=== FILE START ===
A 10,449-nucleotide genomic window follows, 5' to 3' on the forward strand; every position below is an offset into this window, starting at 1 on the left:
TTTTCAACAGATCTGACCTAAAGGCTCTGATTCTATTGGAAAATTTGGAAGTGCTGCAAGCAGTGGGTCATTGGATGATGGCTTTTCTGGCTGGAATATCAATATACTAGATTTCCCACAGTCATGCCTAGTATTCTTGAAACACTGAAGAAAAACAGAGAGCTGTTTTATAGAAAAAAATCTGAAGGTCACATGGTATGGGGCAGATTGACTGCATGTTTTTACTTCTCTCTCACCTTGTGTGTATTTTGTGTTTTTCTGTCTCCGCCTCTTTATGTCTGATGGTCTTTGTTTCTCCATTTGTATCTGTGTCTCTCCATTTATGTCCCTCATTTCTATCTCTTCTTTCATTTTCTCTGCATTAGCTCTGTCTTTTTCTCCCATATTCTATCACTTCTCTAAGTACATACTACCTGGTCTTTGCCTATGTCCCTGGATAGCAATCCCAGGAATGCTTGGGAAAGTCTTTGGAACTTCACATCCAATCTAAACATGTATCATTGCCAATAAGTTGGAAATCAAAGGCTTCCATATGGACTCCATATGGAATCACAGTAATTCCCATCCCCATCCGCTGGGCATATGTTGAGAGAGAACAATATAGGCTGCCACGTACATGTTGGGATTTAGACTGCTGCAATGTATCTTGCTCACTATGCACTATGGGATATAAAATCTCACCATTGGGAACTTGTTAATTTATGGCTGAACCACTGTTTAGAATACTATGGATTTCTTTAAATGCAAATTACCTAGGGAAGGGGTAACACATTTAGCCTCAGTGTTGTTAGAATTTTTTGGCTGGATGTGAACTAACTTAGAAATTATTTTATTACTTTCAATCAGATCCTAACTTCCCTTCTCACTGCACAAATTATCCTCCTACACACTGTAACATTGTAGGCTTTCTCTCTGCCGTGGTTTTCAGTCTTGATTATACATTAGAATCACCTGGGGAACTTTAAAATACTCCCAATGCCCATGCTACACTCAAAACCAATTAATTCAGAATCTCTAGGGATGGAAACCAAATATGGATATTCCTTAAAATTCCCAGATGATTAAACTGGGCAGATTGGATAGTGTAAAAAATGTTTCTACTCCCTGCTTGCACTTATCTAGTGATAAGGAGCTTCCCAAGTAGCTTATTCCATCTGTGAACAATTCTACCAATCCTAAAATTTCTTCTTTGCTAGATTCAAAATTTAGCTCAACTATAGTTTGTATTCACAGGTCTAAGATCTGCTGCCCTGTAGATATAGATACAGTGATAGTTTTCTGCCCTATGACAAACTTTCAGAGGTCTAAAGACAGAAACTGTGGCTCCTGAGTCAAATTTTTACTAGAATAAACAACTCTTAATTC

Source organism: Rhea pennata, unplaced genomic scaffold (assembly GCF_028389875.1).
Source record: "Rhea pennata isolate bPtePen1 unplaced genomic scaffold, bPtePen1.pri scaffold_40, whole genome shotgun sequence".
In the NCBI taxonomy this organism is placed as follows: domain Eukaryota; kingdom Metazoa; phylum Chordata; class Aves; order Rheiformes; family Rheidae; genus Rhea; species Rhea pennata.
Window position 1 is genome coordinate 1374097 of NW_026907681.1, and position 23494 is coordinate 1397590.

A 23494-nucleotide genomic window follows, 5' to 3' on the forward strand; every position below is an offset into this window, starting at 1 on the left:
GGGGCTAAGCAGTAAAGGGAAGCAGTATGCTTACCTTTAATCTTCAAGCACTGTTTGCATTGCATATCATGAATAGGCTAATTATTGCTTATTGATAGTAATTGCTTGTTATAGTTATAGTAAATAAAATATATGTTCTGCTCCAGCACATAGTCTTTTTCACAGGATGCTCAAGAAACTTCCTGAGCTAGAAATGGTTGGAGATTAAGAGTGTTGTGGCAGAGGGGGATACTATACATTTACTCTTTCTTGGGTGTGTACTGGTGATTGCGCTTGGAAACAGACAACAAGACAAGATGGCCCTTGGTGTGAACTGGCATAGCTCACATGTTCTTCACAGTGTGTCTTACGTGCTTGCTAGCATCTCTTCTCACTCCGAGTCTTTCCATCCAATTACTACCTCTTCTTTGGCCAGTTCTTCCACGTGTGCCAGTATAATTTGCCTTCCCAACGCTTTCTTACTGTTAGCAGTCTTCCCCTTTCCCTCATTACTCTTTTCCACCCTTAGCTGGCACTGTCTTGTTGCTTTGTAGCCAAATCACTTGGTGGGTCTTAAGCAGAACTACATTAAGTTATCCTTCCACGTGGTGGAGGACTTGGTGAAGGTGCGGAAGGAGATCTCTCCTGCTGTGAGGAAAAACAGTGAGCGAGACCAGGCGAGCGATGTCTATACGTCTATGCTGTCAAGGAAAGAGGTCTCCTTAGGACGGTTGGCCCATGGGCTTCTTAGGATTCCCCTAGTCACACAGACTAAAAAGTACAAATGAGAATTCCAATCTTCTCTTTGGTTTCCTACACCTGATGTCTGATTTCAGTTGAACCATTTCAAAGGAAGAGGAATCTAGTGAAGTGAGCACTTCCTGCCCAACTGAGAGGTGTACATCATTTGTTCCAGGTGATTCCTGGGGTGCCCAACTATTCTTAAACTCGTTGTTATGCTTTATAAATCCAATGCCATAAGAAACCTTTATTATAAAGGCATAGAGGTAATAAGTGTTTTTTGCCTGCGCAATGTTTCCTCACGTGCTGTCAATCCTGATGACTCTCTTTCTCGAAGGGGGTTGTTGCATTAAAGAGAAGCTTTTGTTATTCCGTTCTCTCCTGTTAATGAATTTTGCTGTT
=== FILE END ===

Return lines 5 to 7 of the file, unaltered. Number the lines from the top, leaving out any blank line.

In the NCBI taxonomy this organism is placed as follows: domain Eukaryota; kingdom Metazoa; phylum Chordata; class Aves; order Rheiformes; family Rheidae; genus Rhea; species Rhea pennata.
Window position 1 is genome coordinate 1374097 of NW_026907681.1, and position 23494 is coordinate 1397590.

A 23494-nucleotide genomic window follows, 5' to 3' on the forward strand; every position below is an offset into this window, starting at 1 on the left: